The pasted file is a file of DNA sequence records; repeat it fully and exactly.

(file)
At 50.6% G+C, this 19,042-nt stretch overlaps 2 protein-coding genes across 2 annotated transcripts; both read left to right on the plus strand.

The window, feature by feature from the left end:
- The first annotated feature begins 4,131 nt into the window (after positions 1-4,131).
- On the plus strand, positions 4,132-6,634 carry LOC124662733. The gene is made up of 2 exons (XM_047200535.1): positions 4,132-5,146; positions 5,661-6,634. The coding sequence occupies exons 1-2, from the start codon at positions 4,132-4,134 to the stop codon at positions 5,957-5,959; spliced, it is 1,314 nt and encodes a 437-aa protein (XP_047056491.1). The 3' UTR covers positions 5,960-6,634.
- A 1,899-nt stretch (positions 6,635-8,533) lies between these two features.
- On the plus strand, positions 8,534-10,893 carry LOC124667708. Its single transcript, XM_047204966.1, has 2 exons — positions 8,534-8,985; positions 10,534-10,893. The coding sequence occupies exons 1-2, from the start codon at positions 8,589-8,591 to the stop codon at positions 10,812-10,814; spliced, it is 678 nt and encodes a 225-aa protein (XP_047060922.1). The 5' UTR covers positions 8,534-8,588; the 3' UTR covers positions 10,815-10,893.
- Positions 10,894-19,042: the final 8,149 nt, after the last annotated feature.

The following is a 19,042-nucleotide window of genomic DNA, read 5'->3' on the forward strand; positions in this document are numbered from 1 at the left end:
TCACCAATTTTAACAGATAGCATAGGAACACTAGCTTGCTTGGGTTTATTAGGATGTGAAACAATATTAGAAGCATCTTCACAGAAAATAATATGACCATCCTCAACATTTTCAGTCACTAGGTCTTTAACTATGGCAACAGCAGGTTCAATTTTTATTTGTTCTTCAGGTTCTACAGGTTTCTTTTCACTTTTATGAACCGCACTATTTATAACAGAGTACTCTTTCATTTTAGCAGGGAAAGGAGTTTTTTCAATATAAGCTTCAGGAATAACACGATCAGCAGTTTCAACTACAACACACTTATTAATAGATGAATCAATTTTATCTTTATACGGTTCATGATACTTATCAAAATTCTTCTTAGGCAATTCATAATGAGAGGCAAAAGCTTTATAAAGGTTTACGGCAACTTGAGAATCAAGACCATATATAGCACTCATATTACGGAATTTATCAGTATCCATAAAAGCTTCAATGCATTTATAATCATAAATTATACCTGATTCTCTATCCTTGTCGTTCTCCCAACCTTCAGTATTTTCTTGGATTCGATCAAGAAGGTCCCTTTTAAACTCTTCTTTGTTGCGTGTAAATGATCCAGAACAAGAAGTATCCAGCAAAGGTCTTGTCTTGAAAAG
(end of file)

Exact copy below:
At 50.6% G+C, this 19,042-nt stretch overlaps 2 protein-coding genes across 2 annotated transcripts; both read left to right on the plus strand.

The window, feature by feature from the left end:
- The first annotated feature begins 4,131 nt into the window (after positions 1-4,131).
- On the plus strand, positions 4,132-6,634 carry LOC124662733. The gene is made up of 2 exons (XM_047200535.1): positions 4,132-5,146; positions 5,661-6,634. The coding sequence occupies exons 1-2, from the start codon at positions 4,132-4,134 to the stop codon at positions 5,957-5,959; spliced, it is 1,314 nt and encodes a 437-aa protein (XP_047056491.1). The 3' UTR covers positions 5,960-6,634.
- A 1,899-nt stretch (positions 6,635-8,533) lies between these two features.
- On the plus strand, positions 8,534-10,893 carry LOC124667708. Its single transcript, XM_047204966.1, has 2 exons — positions 8,534-8,985; positions 10,534-10,893. The coding sequence occupies exons 1-2, from the start codon at positions 8,589-8,591 to the stop codon at positions 10,812-10,814; spliced, it is 678 nt and encodes a 225-aa protein (XP_047060922.1). The 5' UTR covers positions 8,534-8,588; the 3' UTR covers positions 10,815-10,893.
- Positions 10,894-19,042: the final 8,149 nt, after the last annotated feature.

The following is a 19,042-nucleotide window of genomic DNA, read 5'->3' on the forward strand; positions in this document are numbered from 1 at the left end:
TCACCAATTTTAACAGATAGCATAGGAACACTAGCTTGCTTGGGTTTATTAGGATGTGAAACAATATTAGAAGCATCTTCACAGAAAATAATATGACCATCCTCAACATTTTCAGTCACTAGGTCTTTAACTATGGCAACAGCAGGTTCAATTTTTATTTGTTCTTCAGGTTCTACAGGTTTCTTTTCACTTTTATGAACCGCACTATTTATAACAGAGTACTCTTTCATTTTAGCAGGGAAAGGAGTTTTTTCAATATAAGCTTCAGGAATAACACGATCAGCAGTTTCAACTACAACACACTTATTAATAGATGAATCAATTTTATCTTTATACGGTTCATGATACTTATCAAAATTCTTCTTAGGCAATTCATAATGAGAGGCAAAAGCTTTATAAAGGTTTACGGCAACTTGAGAATCAAGACCATATATAGCACTCATATTACGGAATTTATCAGTATCCATAAAAGCTTCAATGCATTTATAATCATAAATTATACCTGATTCTCTATCCTTGTCGTTCTCCCAACCTTCAGTATTTTCTTGGATTCGATCAAGAAGGTCCCTTTTAAACTCTTCTTTGTTGCGTGTAAATGATCCAGAACAAGAAGTATCCAGCAAAGGTCTTGTCTTGAAAAG